By far the most popular pump type used for leachate extraction and pumping systems is the submersible centrifugal (vortex) type pump, and in particular in the UK the FLYGHT pumps model range has been the most popular, and generally still is. Similar competing versions are manufactured by a number of companies such as KSB, and Hydrostal.
Most waste management industry leachate extraction system pumping systems have been historically specified by engineers familiar with water industry specifications, and they require any pump provided under the specification to be able to handle (or pass) a 60mm, 80mm, or 100mm sphere at pump flow rates which are run with flow rates which are (again according to research carried out on avaoiding sewer blockages) self-cleansing.
Given the requirements for a large solids passing capability means that the Contractor supplying this equipment will select a sewage application type pump. The pumps while complying with the specification, will be quite poor on energy efficiency, and while this specifying policy does result in the provision of pumpsets which rarely block the solids passing criteria may not be as important as the specifier assumes.
Certainly, while a landfill is open and a sbmersible pump is placed at the corner of the active landfill there will be plenty of opportunity for large particle size items to be entrained into the pump volute, but so will a great variety of other materials, such as plastic items, ropes and fibres. In such cases the size of particles passing may have little bearing on the ability to pass such objects through the pump and leachate pipeline subsequently.
From the pump designer’s point of view choosing a particular impeller for a particular wastewater pumping application always entails a compromise between freedom from blockage, efficiency and wear characteristics.
The mechanical engineer will be aware that the two areas in a pump which are particularly prone to clogging are the wear-ring and the leading edge of the impeller. Impellers may be designed in tow forms which are closed and open. In those pumps which have a closed impeller, fibrous materials and small plastics and personal hygiene articles tend to deposit themselves in the gap (clearance) between the pump casing (volute) and the impeller.
Therefore, the aware specifier for leachate extraction pumping systems and pumps in the early life of a landfill should be considering the presence or otherwise of such materials in the flow and specifying for these materials.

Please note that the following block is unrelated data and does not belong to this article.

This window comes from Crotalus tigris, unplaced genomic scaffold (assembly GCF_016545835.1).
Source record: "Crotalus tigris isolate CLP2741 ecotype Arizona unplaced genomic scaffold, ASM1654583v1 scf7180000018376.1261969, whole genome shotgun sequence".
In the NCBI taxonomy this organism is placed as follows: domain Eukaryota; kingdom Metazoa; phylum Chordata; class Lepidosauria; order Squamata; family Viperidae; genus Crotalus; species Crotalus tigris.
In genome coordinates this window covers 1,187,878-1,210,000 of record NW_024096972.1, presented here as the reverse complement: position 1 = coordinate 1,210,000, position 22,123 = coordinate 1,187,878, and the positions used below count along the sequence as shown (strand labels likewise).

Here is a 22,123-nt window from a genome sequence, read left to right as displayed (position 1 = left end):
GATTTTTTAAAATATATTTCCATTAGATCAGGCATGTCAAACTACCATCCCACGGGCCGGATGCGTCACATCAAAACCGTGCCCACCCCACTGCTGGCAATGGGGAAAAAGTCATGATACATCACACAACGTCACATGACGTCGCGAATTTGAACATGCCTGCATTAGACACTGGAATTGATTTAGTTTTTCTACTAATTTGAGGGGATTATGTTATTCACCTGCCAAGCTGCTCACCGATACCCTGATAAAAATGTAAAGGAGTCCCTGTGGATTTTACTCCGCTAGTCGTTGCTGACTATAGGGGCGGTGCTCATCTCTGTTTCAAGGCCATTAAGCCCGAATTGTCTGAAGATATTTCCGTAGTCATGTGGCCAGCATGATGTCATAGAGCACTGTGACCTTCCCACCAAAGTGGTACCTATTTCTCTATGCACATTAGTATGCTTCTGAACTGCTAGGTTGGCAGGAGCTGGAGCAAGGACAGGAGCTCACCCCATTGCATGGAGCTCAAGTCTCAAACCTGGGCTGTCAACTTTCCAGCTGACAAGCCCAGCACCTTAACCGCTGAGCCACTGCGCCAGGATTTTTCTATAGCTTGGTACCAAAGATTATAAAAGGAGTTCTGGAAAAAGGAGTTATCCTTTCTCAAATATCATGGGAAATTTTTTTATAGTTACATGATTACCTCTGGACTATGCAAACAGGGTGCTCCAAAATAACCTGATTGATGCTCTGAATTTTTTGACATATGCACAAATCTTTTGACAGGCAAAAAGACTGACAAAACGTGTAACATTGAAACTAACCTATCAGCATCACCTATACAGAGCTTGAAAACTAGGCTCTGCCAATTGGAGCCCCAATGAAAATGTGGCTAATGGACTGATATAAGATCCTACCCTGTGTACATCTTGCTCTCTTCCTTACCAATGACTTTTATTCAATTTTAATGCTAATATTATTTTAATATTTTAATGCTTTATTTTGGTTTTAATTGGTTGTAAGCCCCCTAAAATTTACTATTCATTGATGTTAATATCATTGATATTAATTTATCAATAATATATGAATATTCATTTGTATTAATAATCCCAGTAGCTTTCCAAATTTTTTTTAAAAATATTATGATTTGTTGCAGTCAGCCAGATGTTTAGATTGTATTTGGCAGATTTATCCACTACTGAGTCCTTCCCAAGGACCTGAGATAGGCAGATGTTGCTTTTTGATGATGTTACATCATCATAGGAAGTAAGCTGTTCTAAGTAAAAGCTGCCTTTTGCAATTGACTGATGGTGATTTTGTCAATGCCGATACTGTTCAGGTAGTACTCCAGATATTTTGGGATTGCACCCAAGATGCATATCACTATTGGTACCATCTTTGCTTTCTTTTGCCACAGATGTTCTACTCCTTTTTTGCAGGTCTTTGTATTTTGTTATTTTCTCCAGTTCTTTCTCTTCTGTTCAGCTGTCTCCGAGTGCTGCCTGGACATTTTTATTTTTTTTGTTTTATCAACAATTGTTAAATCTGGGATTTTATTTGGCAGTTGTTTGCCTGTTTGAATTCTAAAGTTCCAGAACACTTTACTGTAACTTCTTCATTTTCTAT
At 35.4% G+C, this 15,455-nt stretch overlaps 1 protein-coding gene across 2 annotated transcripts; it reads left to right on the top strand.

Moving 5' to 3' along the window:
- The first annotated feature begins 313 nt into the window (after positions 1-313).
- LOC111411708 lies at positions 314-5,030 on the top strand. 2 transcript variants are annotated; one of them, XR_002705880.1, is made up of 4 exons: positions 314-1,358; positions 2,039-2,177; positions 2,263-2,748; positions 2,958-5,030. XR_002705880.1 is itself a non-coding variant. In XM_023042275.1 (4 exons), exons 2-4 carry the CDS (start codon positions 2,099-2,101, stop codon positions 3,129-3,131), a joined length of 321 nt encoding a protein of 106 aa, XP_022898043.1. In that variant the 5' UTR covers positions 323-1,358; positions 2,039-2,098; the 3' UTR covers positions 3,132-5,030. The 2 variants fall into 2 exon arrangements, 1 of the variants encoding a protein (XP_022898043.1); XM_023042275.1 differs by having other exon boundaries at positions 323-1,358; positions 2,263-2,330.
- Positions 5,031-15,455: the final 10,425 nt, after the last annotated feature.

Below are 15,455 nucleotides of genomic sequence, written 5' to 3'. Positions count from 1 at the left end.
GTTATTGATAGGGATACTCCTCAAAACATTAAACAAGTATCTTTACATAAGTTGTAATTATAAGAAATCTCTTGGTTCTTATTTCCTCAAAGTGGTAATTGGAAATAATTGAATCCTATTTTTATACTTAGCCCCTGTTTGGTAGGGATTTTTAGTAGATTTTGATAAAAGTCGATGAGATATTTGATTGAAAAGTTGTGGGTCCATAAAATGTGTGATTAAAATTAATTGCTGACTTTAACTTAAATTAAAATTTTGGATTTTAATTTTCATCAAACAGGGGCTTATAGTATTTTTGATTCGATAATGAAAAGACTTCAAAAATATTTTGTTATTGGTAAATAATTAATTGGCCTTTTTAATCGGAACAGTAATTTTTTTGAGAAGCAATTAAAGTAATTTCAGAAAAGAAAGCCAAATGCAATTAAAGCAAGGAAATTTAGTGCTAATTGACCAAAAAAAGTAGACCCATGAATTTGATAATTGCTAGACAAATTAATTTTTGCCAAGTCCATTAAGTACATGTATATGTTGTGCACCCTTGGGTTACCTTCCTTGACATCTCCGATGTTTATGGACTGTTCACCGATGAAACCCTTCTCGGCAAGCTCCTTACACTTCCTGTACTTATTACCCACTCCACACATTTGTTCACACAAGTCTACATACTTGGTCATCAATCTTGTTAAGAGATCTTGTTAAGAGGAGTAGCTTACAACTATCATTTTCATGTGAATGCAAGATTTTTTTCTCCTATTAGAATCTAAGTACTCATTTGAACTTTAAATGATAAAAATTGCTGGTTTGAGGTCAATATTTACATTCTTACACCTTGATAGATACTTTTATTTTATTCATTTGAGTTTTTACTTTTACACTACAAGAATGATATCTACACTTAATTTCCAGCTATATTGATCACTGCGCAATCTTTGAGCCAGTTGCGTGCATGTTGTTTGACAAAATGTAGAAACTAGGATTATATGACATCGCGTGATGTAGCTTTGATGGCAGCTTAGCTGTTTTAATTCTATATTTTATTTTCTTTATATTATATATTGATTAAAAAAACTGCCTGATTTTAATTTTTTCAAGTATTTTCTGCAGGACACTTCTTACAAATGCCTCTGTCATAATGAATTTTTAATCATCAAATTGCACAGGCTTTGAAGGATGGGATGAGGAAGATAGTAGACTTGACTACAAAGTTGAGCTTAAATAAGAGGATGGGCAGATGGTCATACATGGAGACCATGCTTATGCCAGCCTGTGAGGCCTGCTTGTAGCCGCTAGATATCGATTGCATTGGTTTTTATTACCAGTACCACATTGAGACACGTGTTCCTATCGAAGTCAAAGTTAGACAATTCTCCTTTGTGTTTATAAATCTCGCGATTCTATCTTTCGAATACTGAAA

However, once a landfill is completed and capped and the leachate underdrainage system is in use, the pumps will not normally be subjected to such objects in the flow, as the landfill (once capped to current EU requirements) will be generating leachate solely from the installed leachate underdrainage system which will effectively filter out all solids in the leachate other than what may be drawn through the pipe system which resemble “French Drains” and in essence filter the leachate before it reaches the extraction well into which the pump will be inserted.
In landfills where sand is used as the leachate drainage layer, the extraction pump may encounter high concentrations of sand and grit.
In such, cases where continual sand and grit entrainment occurs any wear-ring used in the pump’s construction will be abraded by the sand and wear away, and the resulting increased recirculation of flow from the high-pressure side back to the suction in the volute will add to the risk of accelerated wear. However, we are told that there is no concern with vortex type pumps. The design of vortex impellers requires no no wear-ring, eliminating this potentially pump downtime cause. In vortex type pumps there are no spaces where solids might accumulate and therefore this impeller type offers significant advantages in terms of operational reliability.
The other area where problems occur is the impeller eye and the position and shape of the leading edges of the vane. It is here that pieces of textile materials, especially long fibres, sundry household waste, and even small broken pieces of wood can become fixed, reduce the flow, and raise pumping energy costs.
The best impeller designs are shaped so that fibres depositing on the vane are flung off as rapidly as possible. Another factor is the number of vanes in a pump (eg if multi-stage clean water pumps are used) because this and the size of the pump dictates the free passage.